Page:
Not your typical question...but it's a question I'm asked quite often. As the Library Manager at the Montgomery County Correctional Facility (MCCF) in Clarksburg (and yes, we're part of MCPL!), I see a very diverse readership within our population. Inmates have varied tastes in literature and interests, just as folks do in the general community. Following is a smattering of our hotter titles:

* The Alex Cross series by James Patterson
* "Chasing Destiny" by Eric Jerome Dickey
* The Sword of Truth series by Terry Goodkind
* The Harry Potter series by JK Rowling
* "The Godfather" by Mario Puzo
* "Classic" titles such as "Old Man and the Sea," "The Outsiders" and "Where the Red Fern Grows"

* "33 Laws of Power" by Robert Greene
* "The Prince" by Niccolo Machiavelli
* "The Secret" by Rhonda Byrne
* "The Complete Idiot's Guide to Slam Poetry" by Marc Kelly Smith
* "Art of Seduction" by Robert Greene
* "Graffiti World: Street Art from Five Continents" by Nicholas Ganz

* "The Autobiography of Malcolm X"
* "The Diary of Anne Frank"
* "Narrative of the Life of Frederick Douglass"
* "Endgame: Bobby Fischer's Remarkable Rise and Fall" by Frank Brady

The MCCF Library offers free and equal access to services and resources to help the inmate population find the general and legal information they need to improve and enrich their lives, and enable their successful re-entry into the community. A wide variety of reading material is available, comprised of a collection of approximately 15,000 fiction and nonfiction titles, paperbacks and reference books, including materials in several languages. Inmates have access to the library on a biweekly basis, and may check out up to seven books to take back to their cells.

You can read more about what services we provide: go to the drop-down menu at the upper right side of the screen (it'll say "Most Popular Pages") and select "Branches and Hours."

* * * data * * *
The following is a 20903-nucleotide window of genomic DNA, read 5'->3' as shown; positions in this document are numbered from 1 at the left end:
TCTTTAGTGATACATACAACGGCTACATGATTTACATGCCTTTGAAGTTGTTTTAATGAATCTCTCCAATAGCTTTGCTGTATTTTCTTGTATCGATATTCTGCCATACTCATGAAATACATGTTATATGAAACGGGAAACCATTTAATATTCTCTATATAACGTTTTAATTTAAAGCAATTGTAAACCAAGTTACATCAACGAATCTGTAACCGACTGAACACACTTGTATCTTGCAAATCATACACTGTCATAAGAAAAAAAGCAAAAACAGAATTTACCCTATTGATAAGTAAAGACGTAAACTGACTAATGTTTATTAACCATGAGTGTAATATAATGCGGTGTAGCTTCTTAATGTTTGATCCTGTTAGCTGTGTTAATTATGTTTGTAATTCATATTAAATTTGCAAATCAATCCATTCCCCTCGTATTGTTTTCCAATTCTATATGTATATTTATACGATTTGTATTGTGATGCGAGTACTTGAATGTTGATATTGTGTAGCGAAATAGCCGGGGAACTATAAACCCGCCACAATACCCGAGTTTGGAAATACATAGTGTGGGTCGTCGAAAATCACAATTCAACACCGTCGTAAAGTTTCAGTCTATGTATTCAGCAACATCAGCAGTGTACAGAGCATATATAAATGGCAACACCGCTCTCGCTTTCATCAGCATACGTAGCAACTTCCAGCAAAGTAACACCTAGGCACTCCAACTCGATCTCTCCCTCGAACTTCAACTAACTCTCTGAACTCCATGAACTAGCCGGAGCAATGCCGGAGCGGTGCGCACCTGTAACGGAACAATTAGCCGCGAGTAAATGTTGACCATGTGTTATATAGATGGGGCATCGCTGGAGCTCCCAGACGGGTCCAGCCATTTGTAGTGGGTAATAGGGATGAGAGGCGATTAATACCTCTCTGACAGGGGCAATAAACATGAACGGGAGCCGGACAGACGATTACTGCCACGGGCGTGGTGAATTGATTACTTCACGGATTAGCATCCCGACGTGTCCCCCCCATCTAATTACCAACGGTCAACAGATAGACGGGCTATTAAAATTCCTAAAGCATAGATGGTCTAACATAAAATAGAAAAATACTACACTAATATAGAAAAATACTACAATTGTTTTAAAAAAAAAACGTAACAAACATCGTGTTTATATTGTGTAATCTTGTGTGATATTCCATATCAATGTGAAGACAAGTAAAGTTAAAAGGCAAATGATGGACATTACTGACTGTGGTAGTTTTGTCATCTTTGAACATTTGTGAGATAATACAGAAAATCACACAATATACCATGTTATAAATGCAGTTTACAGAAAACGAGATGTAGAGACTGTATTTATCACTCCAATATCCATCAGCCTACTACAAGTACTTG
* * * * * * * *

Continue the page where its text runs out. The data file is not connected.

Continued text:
See what's happening at The Jail that Reads!

CATEGORIES: Andrea C. , Prisoners , Reading
POSTED: 7:00:00 AM |

Wednesday, July 06, 2011

Summer, Picnic, Mmm!


 A BOOK of Verses underneath the Bough, 
A Jug of Wine, a Loaf of Bread—and Thou 
  Beside me singing in the Wilderness— 
O, Wilderness were Paradise enow! 

Sounds like an invitation to a picnic to me!

What do we need for a picnic? Food, an outdoor place in which to eat, and good company! Amusements, activities and ants are extra.

Originally, a picnic was a communal meal to which everyone contributed... what we today would call a potluck.  Try The Garden Entertaining Cookbook for inspiration and whip up a batch of Basmati Rice Salad with Fresh Peas, Corn and Chives (page 100) to go with anyone else's main dish.

Where shall we eat? Especially with children, a short trip to a new a different (but not too different) place is fun and exciting. There are lots of free picnic locations in local parks and many of them have sports or other amusements for the family.

book cover

Why don't you read Click, Clack, Quackity-Quack to the youngest children before you go? You can make a game of finding things from the book at your picnic destination.  And if the neighborhood is devoid of blankets, ducks, eggs, goats and hens, you can always make your own alphabetical list of facinating objects sighted.

But what about that book of verse?  Omar Khayyam is classic, but he doesn't suit every occasion. Choose Books and Authors from our Reading & Literature resources  and you can zero in on just the kind of rhyme (or free verse) that touches you.

And if Omar is your cup of tea, you can always download the "Rubaiyat" to your e-reader from Project Gutenberg.

What's left? Ants, of course! The kids will be facinated by Pestworld's take on ants.


Or, if it rains, pop in the classic movie "Picnic" or, for the kids, try this one!

Have a great summer!

Jan D.

CATEGORIES: Children , Books , E-Books , Food , Jan D. , Reading , Seasons
POSTED: 11:59:00 AM |
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Last edited: 11/6/2007